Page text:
[ Log In ] or [ Register ]

Big Bend - Lost Mine Trail

Trail (4.57)17
(3.41) (2.44)
4.70 Miles 1300 Feet
No Yes
No No
$20.00 More Info
Brewster
Take Action Bookmark and Share

From the trailhead you can see where you'll be later in the day. Up there.
Getting there: As you leave the Chisos Basin Lodge, take the only road that leaves the Basin. As you get near the rim of Panther Pass look on the right for signs indicating the trail and a small parking area to the side of the road. If you are coming in from below the Chisos Mountains look on your left signs and a parking area.

The Hike: The Lost Mine Trail is perhaps the most important hike to undertake if you only have a day to spend in Big Bend. It's not terribly long, provides an interpretive guide to the plants, animals and geological formations seen in Big Bend and it's not too far from the main park ranger station or the Chisos Basin Lodge rooms.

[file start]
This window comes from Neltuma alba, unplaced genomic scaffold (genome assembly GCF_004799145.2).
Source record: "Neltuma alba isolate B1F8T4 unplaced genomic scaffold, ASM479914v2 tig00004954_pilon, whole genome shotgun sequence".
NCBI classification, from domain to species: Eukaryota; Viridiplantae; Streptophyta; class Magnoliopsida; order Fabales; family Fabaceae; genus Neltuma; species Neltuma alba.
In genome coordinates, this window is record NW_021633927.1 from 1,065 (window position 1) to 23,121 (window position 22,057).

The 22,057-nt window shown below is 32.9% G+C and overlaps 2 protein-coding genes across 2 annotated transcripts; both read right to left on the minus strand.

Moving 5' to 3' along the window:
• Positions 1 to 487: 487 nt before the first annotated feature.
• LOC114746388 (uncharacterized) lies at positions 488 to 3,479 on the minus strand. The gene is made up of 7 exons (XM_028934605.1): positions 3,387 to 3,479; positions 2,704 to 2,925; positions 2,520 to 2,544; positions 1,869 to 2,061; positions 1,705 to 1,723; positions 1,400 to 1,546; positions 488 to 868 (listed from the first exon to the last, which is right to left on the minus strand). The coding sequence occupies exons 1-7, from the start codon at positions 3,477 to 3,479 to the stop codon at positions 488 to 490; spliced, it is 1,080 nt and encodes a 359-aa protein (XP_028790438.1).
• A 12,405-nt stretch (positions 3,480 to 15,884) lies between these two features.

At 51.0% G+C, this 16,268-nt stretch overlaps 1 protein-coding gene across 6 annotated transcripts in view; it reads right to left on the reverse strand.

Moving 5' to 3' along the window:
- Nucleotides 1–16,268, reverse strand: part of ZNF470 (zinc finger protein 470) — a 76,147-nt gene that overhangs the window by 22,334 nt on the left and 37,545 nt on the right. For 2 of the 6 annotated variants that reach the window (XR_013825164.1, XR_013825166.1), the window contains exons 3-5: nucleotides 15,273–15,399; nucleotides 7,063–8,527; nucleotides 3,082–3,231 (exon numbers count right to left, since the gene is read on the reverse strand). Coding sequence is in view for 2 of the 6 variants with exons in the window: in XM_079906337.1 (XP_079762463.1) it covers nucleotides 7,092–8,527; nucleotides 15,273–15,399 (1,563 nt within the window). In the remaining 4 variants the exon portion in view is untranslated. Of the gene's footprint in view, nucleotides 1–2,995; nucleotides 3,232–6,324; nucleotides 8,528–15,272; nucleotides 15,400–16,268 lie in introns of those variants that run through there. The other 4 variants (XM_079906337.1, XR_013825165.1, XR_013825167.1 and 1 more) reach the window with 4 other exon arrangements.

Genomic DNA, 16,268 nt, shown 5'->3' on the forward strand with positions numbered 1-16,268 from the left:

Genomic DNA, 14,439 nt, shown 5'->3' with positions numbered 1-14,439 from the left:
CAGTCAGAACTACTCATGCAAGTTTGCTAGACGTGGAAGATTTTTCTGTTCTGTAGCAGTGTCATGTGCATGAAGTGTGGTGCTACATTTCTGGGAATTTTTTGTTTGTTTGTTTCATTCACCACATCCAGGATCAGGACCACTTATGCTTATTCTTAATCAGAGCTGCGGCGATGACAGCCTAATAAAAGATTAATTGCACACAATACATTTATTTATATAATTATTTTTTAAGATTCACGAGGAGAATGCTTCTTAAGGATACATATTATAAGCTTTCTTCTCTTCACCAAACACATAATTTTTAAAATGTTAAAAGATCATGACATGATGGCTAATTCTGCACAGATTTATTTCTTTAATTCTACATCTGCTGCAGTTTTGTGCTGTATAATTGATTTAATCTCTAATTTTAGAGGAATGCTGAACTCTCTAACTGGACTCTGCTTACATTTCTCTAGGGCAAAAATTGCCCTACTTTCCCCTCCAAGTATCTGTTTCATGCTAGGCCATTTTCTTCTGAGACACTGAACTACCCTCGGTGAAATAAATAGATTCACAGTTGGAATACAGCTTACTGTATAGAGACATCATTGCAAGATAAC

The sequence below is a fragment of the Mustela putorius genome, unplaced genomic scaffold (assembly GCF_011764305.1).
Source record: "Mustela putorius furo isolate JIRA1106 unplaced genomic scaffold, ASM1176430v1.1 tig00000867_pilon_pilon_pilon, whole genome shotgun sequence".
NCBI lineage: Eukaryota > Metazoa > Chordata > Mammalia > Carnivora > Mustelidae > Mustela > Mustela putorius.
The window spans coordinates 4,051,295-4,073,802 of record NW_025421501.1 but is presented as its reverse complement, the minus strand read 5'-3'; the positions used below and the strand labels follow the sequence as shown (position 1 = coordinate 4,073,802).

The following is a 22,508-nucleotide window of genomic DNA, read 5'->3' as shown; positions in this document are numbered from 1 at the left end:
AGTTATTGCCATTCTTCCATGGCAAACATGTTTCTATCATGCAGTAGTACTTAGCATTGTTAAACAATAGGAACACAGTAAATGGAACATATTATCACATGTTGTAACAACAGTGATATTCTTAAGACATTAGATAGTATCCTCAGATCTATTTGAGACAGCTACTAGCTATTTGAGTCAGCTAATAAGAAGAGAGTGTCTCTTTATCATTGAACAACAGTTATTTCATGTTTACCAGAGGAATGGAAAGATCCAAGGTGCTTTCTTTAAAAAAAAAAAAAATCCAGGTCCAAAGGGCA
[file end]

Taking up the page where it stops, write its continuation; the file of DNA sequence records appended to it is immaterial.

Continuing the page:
A view along the trail. Casa Grande is to the right.
The Lost Mine Trail is by no means a trivial hike. You'll cover almost 5 miles and climb over 1,000 feet. The hike starts off at the waypoint "Trailhead" and gains altitude immediately. However the first section of the trail features more gentle slopes than you'll experience later in the hike, in case you're weary of climbing or don't have much time to devote to the challenge.

The earlier portions of the hike include dense coverage of Pinyon Pine and other trees.
On your right you'll be afforded several magnificent views of Casa Grande Peak, one of the more famous Texas mountains. At this point you'll be almost directly on the opposite side of Casa Grande from the Chisos Mountain Lodge.

The waypoint marked "Lookout" is a great place to take a rest before continuing the journey. Here you can find several rock outcroppings on which to sit and enjoy your first view of Juniper Canyon leading to the south. You should also be able to see some of the South Rim off in the distance.

The delicate balance of Big Bend's ecosystems is apparent along this ridge. The northern side is more lush.